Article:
Chapter XIII. Three Days to Move In.

Ned took the paper into his hand and read:

"You boys are not wanted in the hills. We give you three days to get out. On the morning of the fourth day, if you are still here, we shall send you your friend's right hand. On the fifth day you will receive his left hand. On the sixth day his right foot. On the seventh day his left foot. On the eighth day his head. If you obey this command he will be restored to you, in good health, at Cumberland."

"Is it a joke?" asked Frank, white to the lips.

"It must be!" cried Jack. "No one would mutilate Jimmie."

"It is a corase joke!" Teddy cut in.

"I'm afraid it is no joke, boys," Ned said. "I'm afraid we'll have to go."

"But we'll come back again!" shouted Oliver. "We'll come back with a whole company of Boy Scouts! There are enough Boy Scouts in New York to tear these mountains up by the roots!"

"But I don't understand how they got him," Teddy wailed. "He went away with you."

"He went into a hidden passage to make a picturesque effect," Frank said, "and did not return. We thought it one of his jokes, and paid little attention to his absence. We might have rescued him if we had known."

"Of course he was seized in that passage," Dode said. "Did you get the picture he was to be in?"

"Sure we did!" cried Frank. "I'll see if he was there when the camera opened."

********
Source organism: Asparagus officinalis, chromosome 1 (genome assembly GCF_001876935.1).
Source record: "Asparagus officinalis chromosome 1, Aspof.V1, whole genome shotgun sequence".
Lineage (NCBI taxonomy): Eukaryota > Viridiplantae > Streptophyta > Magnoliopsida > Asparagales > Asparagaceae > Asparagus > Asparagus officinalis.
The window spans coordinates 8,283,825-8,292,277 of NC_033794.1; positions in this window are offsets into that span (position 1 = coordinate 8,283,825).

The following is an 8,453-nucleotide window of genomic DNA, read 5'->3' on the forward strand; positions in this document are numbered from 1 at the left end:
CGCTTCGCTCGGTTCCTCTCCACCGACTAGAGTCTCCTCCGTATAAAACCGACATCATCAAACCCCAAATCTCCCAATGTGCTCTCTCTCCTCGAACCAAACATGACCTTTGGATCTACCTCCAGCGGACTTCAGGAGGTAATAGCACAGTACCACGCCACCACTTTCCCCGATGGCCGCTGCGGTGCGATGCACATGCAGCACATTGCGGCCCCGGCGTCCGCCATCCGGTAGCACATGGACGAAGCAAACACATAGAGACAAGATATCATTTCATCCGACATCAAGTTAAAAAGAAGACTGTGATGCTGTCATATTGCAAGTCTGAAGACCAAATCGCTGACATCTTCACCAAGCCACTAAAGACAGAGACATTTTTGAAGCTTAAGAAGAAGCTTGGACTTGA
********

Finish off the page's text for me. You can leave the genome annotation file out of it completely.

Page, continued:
As he spoke the boy made a rush for his suitcase, took out his development tank, printing frame and other tools, and set to work on his film roll. He used two powders instead of one, and in ten minutes was ready for the printing.

In a few minutes more he was at work in the tent, with the boys gathered around him. The developer had worked perfectly, notwithstanding the haste, and the printing was well advanced in the soft light of the tent. Directly he had the picture taken in the cave under view--the snapshot of the wall showing the entrance to the secret passage.

"Quick work!" Ned declared. "What does it show?"

They all gathered around the print, each trying to get the first glance at it.

"There's Jimmie!" Teddy shouted. "He was looking out of the door when the picture was taken! I can almost see his freckles!"

"There he is, sure enough!" Frank cried. "The little monkey!"

Ned took the print and examined it carefully, while the others waited for him to express any discoveries he might make.

"Did you see anything back of Jimmie?" he asked of Frank.

"Just the dark wall," was the reply.

Ned passed the print to him and left the tent.

"Yes," Frank said, with a threat in his voice, there's a face looking over Jimmie's shoulder. "Oh, I wish we had known!"

"Can you see the face plainly?" asked Teddy.

"Quite plainly," was the reply. "The door was open, as you see, and Jimmie stood with his hand on the edge of it, looking at the camera, his head in the room."

"Yes; that makes the picture good," Teddy observed.

"And there was a slant of light from the passage, and the head of the outlaw shows in that. He's an ugly looking brute!"

"Observe the alfalfa on his map!" exclaimed Teddy.

"That picture may send him to prison!" Frank cried. "I hope so!"

He put the tank, the printing frame, the print, and the other articles away in his suitcase and went out to where Ned was standing.

"Did you see the face behind the boy?" asked Frank--"get a good look at it?"